on 26 March 2009
Great book - I love Tom Wright's academic writing style, historically and biblically accurate. Its a pleasure to read something that is so much more than the "fluff" that we are often dished up with regard to christian paperbacks. The topic is something that is dear to my heart in the present post modern culture and the book has given me a surprising amount of hope for the future.
on 6 January 2010
Tom Wright sets out to describe his whole world-view in this one book, and he does a good job. If one should sum up the book in one term, "new creation" would probably be very appropriate.
One of the book's weaknesses happens to be one of its strengths as well. You often get the impression that Wright could've written much more on a particular subject, but then he chooses to go on to something else. In this sense, the book deals with a lot of issues, but from a somewhat general perspective. Let it be said that Wright is a man of "the big picture".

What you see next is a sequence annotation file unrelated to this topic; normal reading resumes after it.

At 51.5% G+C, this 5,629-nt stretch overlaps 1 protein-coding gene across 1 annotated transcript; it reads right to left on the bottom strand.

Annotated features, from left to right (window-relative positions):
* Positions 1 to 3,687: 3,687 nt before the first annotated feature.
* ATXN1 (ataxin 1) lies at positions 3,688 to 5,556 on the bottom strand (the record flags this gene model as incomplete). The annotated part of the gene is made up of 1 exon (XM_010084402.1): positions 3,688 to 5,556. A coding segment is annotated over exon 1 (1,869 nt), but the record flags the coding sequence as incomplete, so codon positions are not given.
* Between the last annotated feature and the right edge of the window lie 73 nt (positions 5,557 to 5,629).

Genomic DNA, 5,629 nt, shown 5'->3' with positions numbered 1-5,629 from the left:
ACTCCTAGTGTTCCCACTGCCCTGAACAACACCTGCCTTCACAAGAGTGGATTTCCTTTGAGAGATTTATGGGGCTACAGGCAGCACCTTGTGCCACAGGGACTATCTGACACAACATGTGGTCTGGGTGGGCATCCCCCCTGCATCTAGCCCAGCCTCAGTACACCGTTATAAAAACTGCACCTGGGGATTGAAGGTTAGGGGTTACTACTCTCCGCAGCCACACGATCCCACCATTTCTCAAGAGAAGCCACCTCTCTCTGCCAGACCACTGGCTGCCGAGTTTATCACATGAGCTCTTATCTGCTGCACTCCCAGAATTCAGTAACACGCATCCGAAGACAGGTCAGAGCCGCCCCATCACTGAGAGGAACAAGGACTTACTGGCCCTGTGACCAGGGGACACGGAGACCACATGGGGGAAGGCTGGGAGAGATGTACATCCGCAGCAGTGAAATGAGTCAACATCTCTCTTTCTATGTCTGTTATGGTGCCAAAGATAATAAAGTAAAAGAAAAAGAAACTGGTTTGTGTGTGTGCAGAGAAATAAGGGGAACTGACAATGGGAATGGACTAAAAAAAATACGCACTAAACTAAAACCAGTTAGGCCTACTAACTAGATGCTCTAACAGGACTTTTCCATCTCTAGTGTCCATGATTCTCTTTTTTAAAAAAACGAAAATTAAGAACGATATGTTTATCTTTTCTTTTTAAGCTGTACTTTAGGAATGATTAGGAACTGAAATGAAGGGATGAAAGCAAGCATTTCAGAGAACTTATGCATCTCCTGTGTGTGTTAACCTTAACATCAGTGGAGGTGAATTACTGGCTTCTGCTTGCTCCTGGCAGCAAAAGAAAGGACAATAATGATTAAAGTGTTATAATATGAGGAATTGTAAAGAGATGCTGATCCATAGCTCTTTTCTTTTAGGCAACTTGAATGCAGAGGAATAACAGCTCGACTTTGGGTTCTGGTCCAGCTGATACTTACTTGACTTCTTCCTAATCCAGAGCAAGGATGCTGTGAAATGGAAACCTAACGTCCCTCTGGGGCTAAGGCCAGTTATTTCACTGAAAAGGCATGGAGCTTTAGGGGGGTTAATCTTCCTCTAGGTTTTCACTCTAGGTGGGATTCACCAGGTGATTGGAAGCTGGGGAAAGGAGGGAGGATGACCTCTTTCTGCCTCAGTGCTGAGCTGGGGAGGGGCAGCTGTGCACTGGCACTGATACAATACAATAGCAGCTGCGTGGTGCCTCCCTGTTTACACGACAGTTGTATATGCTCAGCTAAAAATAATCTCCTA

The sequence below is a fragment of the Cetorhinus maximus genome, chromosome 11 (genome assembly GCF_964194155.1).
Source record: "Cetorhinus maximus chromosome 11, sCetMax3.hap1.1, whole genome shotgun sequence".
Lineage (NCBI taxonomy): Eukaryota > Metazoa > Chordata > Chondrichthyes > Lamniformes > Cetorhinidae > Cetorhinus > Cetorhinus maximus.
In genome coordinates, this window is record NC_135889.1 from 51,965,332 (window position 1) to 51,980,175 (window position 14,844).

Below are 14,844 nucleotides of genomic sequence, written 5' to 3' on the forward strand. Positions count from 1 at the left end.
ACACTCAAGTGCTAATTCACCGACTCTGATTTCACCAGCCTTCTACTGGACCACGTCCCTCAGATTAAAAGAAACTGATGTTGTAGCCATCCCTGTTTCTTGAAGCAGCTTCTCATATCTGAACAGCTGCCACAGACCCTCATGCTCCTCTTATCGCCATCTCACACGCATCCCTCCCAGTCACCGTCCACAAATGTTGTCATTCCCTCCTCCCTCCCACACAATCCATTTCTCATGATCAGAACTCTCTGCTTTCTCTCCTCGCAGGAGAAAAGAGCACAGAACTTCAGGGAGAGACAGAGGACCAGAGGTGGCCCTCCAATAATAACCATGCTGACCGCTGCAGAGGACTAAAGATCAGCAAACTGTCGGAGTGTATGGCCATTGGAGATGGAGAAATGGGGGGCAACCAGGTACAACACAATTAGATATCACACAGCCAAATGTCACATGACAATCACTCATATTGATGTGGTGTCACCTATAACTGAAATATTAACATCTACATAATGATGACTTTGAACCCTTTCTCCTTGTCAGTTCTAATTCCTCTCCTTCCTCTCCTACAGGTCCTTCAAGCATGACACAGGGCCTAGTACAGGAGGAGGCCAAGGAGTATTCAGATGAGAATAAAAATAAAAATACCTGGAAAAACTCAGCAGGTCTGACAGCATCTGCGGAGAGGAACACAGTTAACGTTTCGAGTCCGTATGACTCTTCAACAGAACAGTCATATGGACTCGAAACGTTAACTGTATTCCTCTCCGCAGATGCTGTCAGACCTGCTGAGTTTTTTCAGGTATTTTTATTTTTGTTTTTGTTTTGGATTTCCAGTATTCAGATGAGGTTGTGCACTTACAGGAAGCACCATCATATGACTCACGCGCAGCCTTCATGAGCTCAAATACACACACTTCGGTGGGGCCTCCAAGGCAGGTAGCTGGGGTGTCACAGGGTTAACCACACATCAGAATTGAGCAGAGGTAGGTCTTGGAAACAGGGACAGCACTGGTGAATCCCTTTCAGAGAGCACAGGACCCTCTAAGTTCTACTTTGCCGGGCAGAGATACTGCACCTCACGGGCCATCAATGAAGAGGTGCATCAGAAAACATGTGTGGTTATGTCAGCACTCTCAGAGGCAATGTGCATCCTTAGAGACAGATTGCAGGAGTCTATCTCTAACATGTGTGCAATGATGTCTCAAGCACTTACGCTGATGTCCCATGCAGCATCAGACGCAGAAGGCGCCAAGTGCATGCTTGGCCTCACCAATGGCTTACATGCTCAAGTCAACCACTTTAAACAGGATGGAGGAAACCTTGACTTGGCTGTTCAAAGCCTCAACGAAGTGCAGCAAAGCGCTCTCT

I particularly like how he provides a balanced view on the old fight between "saving souls" and "making this world a better place". Wright recognizes that these two ideas are closely connected according to the New Testament. I was very intrigued by the idea that God actually sets out to save the world, not just the people in it. Yet, people are part of what's being saved, and they're part of his way of saving everything and everyone else.
I would encourage all ministers to familiarise themselves with Tom Wright (sometimes called N.T. Wright) and his theological approach to the New Testament. He really is one of the most knowledgable theologians of the 21st century.